2 S60 SAITZ (GABA) receptors in the brain, as measured by single positron emission tomography, than do people without alcohol dependence. Alcohol potentiates inhibitory GABA transmission in the central nervous system. These decreases in central GABA receptors may therefore be related to the uncontrollable desire to drink seen in people with dependence. Whether these changes are a cause or effect of heavy drinking is not known. Physiologic characteristics that do appear to have causal roles are enzymatic activities that lead to higher levels of serum acetaldehyde after drinking (e.g., aldehyde dehydrogenase deficiency). These higher amounts of acetaldehyde that are unpleasant (e.g., nausea) are associated with a lower risk for alcohol dependence. Substance dependence can be reliably diagnosed. Although there is no laboratory test, structured interviews (and expert clinicians) yield diagnoses with consistency. These diagnoses have prognostic value in terms of natural history and treatment response. Substance dependence has definable risk factors, and like other common chronic illnesses has a substantial genetic etiology although also similarly, there is no single gene responsible for the risk. Just over 50% of alcohol dependence is related to nonshared environmental influences (e.g., peers, bad childhood experiences). The remainder is related to genetics. In adoption studies, having a parent with alcohol dependence doubles the risk. About one-third of identical twins will have alcohol dependence if their twin has it. Epidemiologic studies have identified specific genes that increase risk. For example, genes involved in dopamine synthesis, which is critical for the reward pathway where all substances of abuse have action, increase the risk. And the gene that includes the locus that codes for alcohol dehydrogenase has been identified as a risk factor for alcohol dependence. As with other chronic medical illnesses, treatments are effective but are often not adhered to, there are no cures, and relapse is common. Similarly, substance dependence affects physical, social, and emotional well-being, and requires longitudinal health care. After alcohol-dependence treatment, 40-60% of patients are abstinent 1 year later, and an additional 15-30% have not returned to dependent drinking. In comparison, adherence to medication regimens in diabetes, hypertension, and asthma are 30-50% and are generally even worse for nonpharmacological treatments. Relapse, or recurrence of symptoms requiring additional medical care to establish remission of symptoms of these diseases, is actually similar to that seen in substance dependence (up to 70%). And these observations are true despite that fact that in practice, substance dependence treatment is often short term. Despite this, relapse rates are not 100%, as would be the case for diabetes treated only in the short term. Last, even one of the classic characteristics of alcoholism, denial, is a common feature among patients with other chronic illnesses like diabetes and hypertension. Denial is a common response to being accused of (or diagnosed with) having an undesirable characteristic. In the United States, although there are addiction medicine specialists, most addiction treatment is delivered in specialty treatment programs by substance abuse counselors. The view from outside this system is often that patients should go to detox. Detoxification is useful when patients are beginning to cut down or abstain, and it is valuable as a first step in treatment. Physical and emotional symptoms of withdrawal can be ameliorated by using medications cross-tolerant to the substance being used (e.g., benzodiazepines for alcohol withdrawal). But detoxification alone (most often done in ambulatory settings) is not addiction treatment, in that it does not prevent relapse. For example, 20% of patients with opioid dependence are abstinent 1 year after detoxification alone. Unfortunately, most patients who undergo detoxification in the United States do not receive further addiction treatment. Addiction treatment is aimed at decreasing the chronic consequences of uncontrolled substance use, including physical and interpersonal consequences, and social, psychological, legal, and employment problems. In addition, treatment aims to reduce substance use, including lapses (usually defined as use on one occasion) and relapses (usually defined as more than one occasion of heavy use). TREATMENT What Is Addiction Treatment? Alcohol treatment includes access to psychological, medical, employment, legal, and social services, sometimes removal from a drinking or otherwise harmful environment, use of mutual (self)-help groups, pharmacotherapy, and counseling by both specialists and nonspecialists. This counseling includes brief counseling by physicians in medical settings. 7,8 Of note, as would be the case for heart disease or gastrointestinal disease, a single lecture or review article such as this one cannot even briefly mention all known efficacious addiction treatments, and certainly cannot provide detailed indications, prescribing information, and counseling ingredients. As a result, this article focuses on principles and the best proven treatments, particularly those of relevance to those who are not addiction physicians or counselors. How Effective Is Treatment? At 1 year, two-thirds of patients have a reduction in alcohol consequences (injury, unemployment) and consumption (by 50%). 9 One-third are abstinent or drinking moderately without consequences. Monetary benefits of alcohol and drug treatment to society outweigh costs 4-12-fold (depending on drug and treatment type). For opioid dependence, pharmacotherapy and counseling can achieve abstinence rates of 60-80%. Principles of Treatment The National Institute on Drug Abuse has published 13 principles of effective treatment. 10 These are:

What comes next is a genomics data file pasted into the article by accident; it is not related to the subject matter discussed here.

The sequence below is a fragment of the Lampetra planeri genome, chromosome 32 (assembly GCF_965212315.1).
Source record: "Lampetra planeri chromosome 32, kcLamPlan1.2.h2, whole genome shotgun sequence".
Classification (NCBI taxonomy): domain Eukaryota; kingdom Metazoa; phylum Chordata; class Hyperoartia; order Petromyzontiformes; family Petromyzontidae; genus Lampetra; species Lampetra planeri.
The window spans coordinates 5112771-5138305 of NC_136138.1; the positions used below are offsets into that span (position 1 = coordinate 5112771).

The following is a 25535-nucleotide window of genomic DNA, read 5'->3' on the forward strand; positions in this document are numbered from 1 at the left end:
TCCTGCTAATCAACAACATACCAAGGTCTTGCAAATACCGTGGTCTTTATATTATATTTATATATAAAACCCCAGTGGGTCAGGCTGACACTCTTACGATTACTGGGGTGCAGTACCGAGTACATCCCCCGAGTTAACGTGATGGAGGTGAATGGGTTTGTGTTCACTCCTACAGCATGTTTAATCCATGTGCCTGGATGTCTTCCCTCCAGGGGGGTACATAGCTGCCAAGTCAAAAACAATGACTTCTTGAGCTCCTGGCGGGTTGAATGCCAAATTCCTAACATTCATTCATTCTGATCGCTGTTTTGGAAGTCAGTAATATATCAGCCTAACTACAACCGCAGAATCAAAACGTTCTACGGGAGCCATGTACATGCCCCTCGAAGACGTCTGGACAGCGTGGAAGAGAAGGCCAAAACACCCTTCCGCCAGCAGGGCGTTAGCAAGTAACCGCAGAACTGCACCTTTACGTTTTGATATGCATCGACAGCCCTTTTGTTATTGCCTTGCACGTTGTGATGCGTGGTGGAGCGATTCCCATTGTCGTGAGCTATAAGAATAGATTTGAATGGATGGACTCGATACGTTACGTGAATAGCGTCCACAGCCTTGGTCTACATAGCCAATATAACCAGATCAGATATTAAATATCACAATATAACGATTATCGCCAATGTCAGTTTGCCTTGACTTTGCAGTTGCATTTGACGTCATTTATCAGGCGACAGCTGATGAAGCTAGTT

3 TREATMENT OF ALCOHOL AND DRUG DEPENDENCE S61 1. No single treatment is appropriate for all individuals. Treatments should be individualized according to patient needs. 2. Treatment needs to be readily available. Patients ready for treatment can be lost if treatment is not immediately accessible. 3. Effective treatment attends to multiple needs of the individual, not just his or her drug use. These needs include addressing substance use and any associated medical, psychological, social, vocational, and legal problems. 4. As with any chronic illness, an individual s treatment and services plan must be assessed continually and modified as necessary to ensure that the plan meets the person s changing needs. 5. Remaining in treatment for an adequate period of time is critical for treatment effectiveness. The appropriate duration for an individual depends on the problems and needs but is usually at least 3 months. Treatment should include strategies to keep patients in treatment. 6. Counseling (individual and/or group) and other behavioral therapies are critical components of effective treatment for addiction. These therapies address motivation, problem solving, relationships, social functioning, and skills useful for avoiding drug use. 7. Medications are an important element of treatment for many patients, especially when combined with counseling and other behavioral therapies. 8. Addicted or drug-abusing individuals with coexisting mental disorders should have both disorders treated in an integrated way. 9. Medical detoxification is only the first stage of addiction treatment and by itself does little to change long-term drug use. 10. Treatment does not need to be voluntary to be effective. Mandated treatment can increase treatment entry and retention. 11. Possible drug use during treatment must be monitored continuously, with results presented to patients. Monitoring helps patients resist urges to use substances, and positive results can signal a need to intensify treatment. 12. Treatment programs should provide assessment for HIV acquired immunodeficiency syndrome, hepatitis B and C, tuberculosis, and other infectious diseases, and counseling to help patients modify or change behaviors that place themselves or others at risk of infection. 13. Recovery from drug addiction can be a long-term process and frequently requires multiple episodes of treatment, or long-term treatment. Behavioral Treatments Behavioral treatments for addiction with proven efficacy are not simply generic counseling sessions. A number of therapies with specific content and doses, often clearly laid out in manuals, have been proven effective in well-designed studies. Motivational interviewing (or manualized 4-session motivational enhancement therapy) is a client-centered, directive method for enhancing intrinsic motivation to change by exploring and resolving ambivalence. Cognitive behavioral therapies emphasize skills to cope with situations that might precipitate substance use. Twelve-step facilitation emphasizes the disease model of addiction and encourages and facilitates full participation in 12-step groups like Alcoholics Anonymous. Contingency management (sometimes referred to as involving motivational incentives) provides rewards for treatment adherence or negative drug testing results. Marital and family therapy can also be effective treatments for addiction. In the context of medication prescription for alcohol dependence, medical management by patients physicians, physician assistants, or nurses, a relatively brief form of repeated counseling similar to what medical physicians routinely do for other medications, appears to effective. 3 Medical management involves asking about medication side effects and adherence, and encouraging abstinence. A number of other behavioral treatments have proven efficacy. These include but are not limited to the following: relapse prevention counseling, supportive-expressive psychotherapy, individualized drug counseling, behavioral therapy for adolescents, multidimensional family therapy for adolescents, multisystemic therapy, community reinforcement approach plus vouchers, voucher-based reinforcement therapy in methadone maintenance treatment, day treatment with abstinence contingencies and vouchers, and the Matrix model. The details of these and other treatments are beyond the scope of this article. Pharmacological Treatments Pharmacological treatments for opioid dependence include methadone maintenance, buprenorphine, and naltrexone. 11 As with other pharmacotherapies, drug use should be monitored, and patients should participate in counseling and obtain any needed social support. Naltrexone is a synthetic opioid antagonist that blocks the euphoria associated with opioid use. To avoid precipitating withdrawal, it is given after an opiate-free period, and it is given daily or 3 times a week. It does not prevent craving, and nonadherence is common. This medication is best used in patients who are highly motivated to maintain abstinence (such as impaired physicians or people on parole) who receive counseling and careful monitoring. Methadone is a long-acting opioid agonist taken orally. 12,13 To be effective, it must be given over a long period of time at a dose sufficient to prevent withdrawal, block effects of illicit use, and decrease craving (generally 60 mg once a day). Patients stabilized on doses of methadone do not experience any euphoria from taking the drug; they feel normal and can function normally (or as normal as someone not receiving psychoactive medication can feel). In the United States, methadone can only be prescribed as a treatment for